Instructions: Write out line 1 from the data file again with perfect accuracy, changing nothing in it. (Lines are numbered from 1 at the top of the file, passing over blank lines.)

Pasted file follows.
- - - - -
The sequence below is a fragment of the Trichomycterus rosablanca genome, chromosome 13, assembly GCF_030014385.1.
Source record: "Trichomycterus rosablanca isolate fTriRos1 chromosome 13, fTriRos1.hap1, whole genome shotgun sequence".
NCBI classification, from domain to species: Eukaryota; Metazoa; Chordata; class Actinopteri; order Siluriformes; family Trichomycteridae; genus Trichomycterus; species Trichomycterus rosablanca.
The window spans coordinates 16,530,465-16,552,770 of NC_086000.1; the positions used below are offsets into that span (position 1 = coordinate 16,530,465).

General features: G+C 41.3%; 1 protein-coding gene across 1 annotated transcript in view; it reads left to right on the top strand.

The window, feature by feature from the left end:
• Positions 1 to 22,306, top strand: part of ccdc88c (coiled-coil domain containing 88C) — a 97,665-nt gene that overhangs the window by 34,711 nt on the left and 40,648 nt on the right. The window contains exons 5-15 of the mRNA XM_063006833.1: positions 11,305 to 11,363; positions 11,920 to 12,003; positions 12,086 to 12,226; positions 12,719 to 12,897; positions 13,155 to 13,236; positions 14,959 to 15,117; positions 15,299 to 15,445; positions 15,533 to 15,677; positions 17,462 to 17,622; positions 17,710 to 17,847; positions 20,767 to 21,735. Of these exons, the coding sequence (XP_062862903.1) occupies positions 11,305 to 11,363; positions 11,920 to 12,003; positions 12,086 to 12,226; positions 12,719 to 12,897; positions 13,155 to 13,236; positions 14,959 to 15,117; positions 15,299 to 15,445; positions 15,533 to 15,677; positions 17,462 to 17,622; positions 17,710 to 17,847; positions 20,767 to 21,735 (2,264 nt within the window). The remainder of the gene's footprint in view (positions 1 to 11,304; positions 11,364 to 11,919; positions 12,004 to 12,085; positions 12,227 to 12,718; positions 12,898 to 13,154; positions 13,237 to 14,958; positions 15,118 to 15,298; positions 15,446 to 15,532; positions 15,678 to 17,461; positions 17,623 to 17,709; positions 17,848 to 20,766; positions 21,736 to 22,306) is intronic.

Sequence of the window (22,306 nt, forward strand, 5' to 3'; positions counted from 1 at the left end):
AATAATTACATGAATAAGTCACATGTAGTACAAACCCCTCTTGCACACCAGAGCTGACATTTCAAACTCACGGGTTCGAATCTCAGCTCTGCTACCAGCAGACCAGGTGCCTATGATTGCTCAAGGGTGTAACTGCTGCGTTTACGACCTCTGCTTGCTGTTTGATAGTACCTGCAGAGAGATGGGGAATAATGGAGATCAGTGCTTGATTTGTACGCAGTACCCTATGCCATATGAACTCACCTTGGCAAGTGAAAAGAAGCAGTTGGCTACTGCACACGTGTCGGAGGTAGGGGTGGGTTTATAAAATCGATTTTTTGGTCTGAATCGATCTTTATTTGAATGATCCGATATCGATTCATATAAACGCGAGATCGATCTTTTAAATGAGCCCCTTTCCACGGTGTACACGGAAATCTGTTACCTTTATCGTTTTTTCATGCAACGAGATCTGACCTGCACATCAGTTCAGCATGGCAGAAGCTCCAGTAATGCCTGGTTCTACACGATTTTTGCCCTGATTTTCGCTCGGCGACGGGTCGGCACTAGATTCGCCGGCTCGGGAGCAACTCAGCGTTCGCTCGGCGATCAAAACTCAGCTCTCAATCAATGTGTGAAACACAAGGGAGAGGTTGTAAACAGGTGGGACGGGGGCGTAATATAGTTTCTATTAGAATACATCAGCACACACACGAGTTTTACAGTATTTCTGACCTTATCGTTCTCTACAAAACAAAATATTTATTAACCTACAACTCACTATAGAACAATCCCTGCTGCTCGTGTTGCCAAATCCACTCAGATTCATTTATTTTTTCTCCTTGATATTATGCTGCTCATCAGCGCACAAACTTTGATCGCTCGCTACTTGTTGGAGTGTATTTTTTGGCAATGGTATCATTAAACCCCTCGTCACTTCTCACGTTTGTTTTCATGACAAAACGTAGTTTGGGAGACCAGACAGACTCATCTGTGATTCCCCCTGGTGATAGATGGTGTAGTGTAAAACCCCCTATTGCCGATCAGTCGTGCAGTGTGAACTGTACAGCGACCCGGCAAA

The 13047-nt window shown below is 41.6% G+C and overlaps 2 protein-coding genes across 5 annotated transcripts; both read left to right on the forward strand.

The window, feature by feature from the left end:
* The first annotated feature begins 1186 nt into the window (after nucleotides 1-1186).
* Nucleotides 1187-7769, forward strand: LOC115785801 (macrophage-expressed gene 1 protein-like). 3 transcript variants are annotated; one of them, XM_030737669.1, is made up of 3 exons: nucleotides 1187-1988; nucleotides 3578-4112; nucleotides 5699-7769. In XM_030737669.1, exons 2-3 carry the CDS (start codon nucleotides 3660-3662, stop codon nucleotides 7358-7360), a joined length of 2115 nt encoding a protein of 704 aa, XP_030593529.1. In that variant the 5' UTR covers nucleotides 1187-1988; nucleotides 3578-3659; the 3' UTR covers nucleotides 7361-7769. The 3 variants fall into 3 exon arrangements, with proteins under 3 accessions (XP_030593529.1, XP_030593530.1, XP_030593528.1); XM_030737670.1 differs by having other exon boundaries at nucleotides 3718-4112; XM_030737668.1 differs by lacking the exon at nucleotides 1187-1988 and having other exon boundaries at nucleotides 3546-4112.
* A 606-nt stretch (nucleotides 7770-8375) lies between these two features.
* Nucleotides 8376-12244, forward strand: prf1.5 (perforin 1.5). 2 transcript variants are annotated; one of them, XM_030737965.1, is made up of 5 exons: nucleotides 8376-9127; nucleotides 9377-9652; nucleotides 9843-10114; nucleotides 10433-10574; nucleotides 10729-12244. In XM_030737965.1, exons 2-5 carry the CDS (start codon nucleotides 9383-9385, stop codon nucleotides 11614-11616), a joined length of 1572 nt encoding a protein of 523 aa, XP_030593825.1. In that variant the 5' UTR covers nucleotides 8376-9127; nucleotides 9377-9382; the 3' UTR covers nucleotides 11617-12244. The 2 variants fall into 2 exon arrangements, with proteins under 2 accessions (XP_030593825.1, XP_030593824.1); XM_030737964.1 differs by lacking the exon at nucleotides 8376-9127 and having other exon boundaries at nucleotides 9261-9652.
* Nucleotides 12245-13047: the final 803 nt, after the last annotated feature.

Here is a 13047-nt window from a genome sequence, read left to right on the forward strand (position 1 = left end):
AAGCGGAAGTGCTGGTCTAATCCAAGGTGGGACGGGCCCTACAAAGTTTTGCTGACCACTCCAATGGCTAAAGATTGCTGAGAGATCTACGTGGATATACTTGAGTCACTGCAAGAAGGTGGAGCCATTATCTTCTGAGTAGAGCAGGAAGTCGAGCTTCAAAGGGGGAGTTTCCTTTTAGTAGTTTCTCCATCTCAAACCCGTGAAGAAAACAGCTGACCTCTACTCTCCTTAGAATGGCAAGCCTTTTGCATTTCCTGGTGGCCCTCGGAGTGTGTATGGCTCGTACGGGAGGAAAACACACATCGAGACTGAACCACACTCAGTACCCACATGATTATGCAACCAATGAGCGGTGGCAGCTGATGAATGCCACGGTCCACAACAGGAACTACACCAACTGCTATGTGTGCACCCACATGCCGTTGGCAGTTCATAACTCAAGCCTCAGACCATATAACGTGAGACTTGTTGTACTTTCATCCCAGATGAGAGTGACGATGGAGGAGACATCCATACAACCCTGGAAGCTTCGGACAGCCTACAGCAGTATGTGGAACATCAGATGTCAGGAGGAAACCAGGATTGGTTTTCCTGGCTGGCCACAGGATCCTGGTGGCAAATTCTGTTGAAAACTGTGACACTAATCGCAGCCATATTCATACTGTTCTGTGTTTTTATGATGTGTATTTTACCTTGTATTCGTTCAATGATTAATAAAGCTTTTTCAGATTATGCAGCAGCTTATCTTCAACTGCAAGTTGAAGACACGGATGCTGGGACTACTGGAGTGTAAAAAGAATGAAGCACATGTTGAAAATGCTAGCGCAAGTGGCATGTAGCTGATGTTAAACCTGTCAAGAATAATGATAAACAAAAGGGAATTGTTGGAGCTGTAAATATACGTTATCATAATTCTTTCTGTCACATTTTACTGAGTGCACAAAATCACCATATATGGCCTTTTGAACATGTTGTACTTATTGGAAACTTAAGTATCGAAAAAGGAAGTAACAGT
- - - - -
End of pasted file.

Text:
The sequence below is a fragment of the Trichomycterus rosablanca genome, chromosome 13, assembly GCF_030014385.1.